The draft law provides for the conduct of ad hoc performance audits at the Broadcasting Council and the Competition Council by entities from abroad. According to one of the authors of the draft law, the MP Sergiu Litvinenco, this initiative is a condition set by the European Union for disbursing a new installment of financial assistance and is also necessary to evaluate the work of the two authorities, which is “amorphous,” he believes.
The opinion of the BC’s Legal Department on the draft law, examined at the meeting of June 4, argues that the role of conducting performance audits at the Council belongs to the Court of Accounts. At the same time, this initiative allegedly is contrary to the recommendations of the Council of Europe’s Committee of Ministers that broadcasting regulators “should be accountable for carrying out their functions before the public by publishing regular or ad hoc reports on their work or on exercising their mission.” Moreover, such institutions can be “supervised only in terms of the legality of their work, as well as correctness and transparency of their financial activities. No other control of the decisions made by regulators should be possible.”
“The proposed amendment makes clearer the intention of the authors of this legislative initiative to subordinate the Broadcasting Council to political power, which is likely to exert influence and reduce the institutional capacity of the broadcasting authority,” states the legal opinion.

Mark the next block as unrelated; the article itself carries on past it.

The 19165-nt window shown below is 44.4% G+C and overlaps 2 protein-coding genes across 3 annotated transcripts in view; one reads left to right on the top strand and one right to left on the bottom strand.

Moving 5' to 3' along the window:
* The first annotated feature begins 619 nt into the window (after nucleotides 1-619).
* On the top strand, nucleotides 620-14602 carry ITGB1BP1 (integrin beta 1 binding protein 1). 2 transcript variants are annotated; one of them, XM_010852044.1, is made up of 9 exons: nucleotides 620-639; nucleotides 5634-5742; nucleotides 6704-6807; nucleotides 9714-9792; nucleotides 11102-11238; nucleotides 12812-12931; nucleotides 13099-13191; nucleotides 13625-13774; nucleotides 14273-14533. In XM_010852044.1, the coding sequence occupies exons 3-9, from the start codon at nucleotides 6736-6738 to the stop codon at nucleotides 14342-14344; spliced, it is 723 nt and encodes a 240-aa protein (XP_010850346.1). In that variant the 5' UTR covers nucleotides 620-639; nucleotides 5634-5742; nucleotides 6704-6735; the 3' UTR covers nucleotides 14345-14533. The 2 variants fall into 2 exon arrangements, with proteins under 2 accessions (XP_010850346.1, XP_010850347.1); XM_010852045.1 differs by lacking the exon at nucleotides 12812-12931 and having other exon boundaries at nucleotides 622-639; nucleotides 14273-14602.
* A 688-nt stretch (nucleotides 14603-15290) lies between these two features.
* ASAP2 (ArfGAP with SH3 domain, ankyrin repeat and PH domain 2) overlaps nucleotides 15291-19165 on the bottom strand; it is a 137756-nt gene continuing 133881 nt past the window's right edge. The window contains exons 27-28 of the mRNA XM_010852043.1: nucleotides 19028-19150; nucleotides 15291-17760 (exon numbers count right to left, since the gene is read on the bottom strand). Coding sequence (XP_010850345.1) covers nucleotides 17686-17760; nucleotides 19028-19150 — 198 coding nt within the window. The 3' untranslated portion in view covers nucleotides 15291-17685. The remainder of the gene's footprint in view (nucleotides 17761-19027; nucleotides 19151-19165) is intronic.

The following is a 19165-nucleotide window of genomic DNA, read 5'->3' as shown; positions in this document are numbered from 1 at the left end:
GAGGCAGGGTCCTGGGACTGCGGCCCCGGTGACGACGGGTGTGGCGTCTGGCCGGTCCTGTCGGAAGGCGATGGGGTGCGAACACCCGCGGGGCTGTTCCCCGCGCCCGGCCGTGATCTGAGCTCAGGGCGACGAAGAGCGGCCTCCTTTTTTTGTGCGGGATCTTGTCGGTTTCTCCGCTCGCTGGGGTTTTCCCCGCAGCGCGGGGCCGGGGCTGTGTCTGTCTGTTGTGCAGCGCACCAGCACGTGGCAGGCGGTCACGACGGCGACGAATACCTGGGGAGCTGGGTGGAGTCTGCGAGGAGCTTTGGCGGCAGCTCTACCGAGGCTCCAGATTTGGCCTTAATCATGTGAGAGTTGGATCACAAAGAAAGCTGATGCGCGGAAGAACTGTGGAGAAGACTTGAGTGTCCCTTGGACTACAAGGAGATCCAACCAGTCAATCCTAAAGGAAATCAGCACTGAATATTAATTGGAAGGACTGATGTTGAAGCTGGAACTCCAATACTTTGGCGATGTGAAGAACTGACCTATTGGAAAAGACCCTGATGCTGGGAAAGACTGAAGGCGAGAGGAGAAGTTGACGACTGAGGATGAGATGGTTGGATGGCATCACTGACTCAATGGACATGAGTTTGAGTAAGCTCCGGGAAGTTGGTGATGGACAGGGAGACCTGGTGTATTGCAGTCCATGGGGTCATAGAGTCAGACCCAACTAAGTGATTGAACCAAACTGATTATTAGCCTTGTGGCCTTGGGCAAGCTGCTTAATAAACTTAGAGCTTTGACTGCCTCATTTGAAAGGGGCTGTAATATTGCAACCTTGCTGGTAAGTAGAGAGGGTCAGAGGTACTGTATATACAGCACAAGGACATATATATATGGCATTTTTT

All members agreed with the findings of the BC’s lawyers, considering it inappropriate to promote the draft law.
In the opinion of the BC member Lidia Viziru, the draft law “was not very well thought out,” and the BC’s annual report to the Parliament meets all the requirements regarding performance evaluation. Her colleague Artur Cozma noted that the BC is open for an audit by the EU, but he also mentioned the danger of political intervention in the process.
Corneliu Mihalache, another BC member, said uncompromisingly, “It is not the first nor the last attempt by some political forces to take control over our institution. That is why the issue is not whether we are afraid or not – we must not admit such interference because we are an autonomous public institution.”
The BC chairman Dragos Vicol agreed with his colleagues, saying that the draft law is a “smokescreen.” “I see this initiative as a new way of political score settling, as a new way of trying to distort the reality, especially with the electoral campaign approaching, so that our broadcasting authority could be subjected to a new veto, a right to veto, to a new way of discrediting, if it needed any proving,” Vicol said.